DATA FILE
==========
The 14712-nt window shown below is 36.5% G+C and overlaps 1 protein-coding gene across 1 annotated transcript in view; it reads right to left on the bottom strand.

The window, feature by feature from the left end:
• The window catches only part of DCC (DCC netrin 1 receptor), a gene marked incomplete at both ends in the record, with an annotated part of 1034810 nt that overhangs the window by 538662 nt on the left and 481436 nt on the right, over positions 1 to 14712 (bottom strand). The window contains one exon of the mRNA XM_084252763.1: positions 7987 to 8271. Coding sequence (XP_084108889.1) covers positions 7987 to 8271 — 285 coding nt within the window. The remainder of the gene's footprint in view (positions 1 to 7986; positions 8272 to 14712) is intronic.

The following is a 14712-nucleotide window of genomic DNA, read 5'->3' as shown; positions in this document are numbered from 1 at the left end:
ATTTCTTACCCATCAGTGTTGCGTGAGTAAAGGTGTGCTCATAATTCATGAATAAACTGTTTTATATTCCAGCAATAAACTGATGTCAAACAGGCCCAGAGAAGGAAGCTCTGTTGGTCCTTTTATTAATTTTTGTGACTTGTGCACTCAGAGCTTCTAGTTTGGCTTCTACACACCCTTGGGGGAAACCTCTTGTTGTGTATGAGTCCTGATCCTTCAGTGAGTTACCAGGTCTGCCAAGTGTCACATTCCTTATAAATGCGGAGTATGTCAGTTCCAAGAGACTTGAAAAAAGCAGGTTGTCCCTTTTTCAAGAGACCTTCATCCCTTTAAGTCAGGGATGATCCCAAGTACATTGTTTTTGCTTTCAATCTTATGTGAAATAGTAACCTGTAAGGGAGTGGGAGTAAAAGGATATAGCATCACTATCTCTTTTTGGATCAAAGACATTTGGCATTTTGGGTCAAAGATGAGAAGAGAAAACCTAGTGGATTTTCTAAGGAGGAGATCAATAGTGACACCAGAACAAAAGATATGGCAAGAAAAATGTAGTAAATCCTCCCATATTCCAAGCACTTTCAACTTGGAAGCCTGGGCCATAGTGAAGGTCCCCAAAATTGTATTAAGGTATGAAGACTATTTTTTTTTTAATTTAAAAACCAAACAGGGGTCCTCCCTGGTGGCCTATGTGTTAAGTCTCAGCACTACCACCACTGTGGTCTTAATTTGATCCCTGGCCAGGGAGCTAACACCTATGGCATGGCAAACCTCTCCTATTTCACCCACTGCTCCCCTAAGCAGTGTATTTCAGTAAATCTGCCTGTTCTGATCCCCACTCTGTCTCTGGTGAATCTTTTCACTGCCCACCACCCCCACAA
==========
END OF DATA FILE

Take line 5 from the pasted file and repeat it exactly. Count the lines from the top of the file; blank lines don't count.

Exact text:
ATTTCTTACCCATCAGTGTTGCGTGAGTAAAGGTGTGCTCATAATTCATGAATAAACTGTTTTATATTCCAGCAATAAACTGATGTCAAACAGGCCCAGAGAAGGAAGCTCTGTTGGTCCTTTTATTAATTTTTGTGACTTGTGCACTCAGAGCTTCTAGTTTGGCTTCTACACACCCTTGGGGGAAACCTCTTGTTGTGTATGAGTCCTGATCCTTCAGTGAGTTACCAGGTCTGCCAAGTGTCACATTCCTTATAAATGCGGAGTATGTCAGTTCCAAGAGACTTGAAAAAAGCAGGTTGTCCCTTTTTCAAGAGACCTTCATCCCTTTAAGTCAGGGATGATCCCAAGTACATTGTTTTTGCTTTCAATCTTATGTGAAATAGTAACCTGTAAGGGAGTGGGAGTAAAAGGATATAGCATCACTATCTCTTTTTGGATCAAAGACATTTGGCATTTTGGGTCAAAGATGAGAAGAGAAAACCTAGTGGATTTTCTAAGGAGGAGATCAATAGTGACACCAGAACAAAAGATATGGCAAGAAAAATGTAGTAAATCCTCCCATATTCCAAGCACTTTCAACTTGGAAGCCTGGGCCATAGTGAAGGTCCCCAAAATTGTATTAAGGTATGAAGACTATTTTTTTTTTAATTTAAAAACCAAACAGGGGTCCTCCCTGGTGGCCTATGTGTTAAGTCTCAGCACTACCACCACTGTGGTCTTAATTTGATCCCTGGCCAGGGAGCTAACACCTATGGCATGGCAAACCTCTCCTATTTCACCCACTGCTCCCCTAAGCAGTGTATTTCAGTAAATCTGCCTGTTCTGATCCCCACTCTGTCTCTGGTGAATCTTTTCACTGCCCACCACCCCCACAA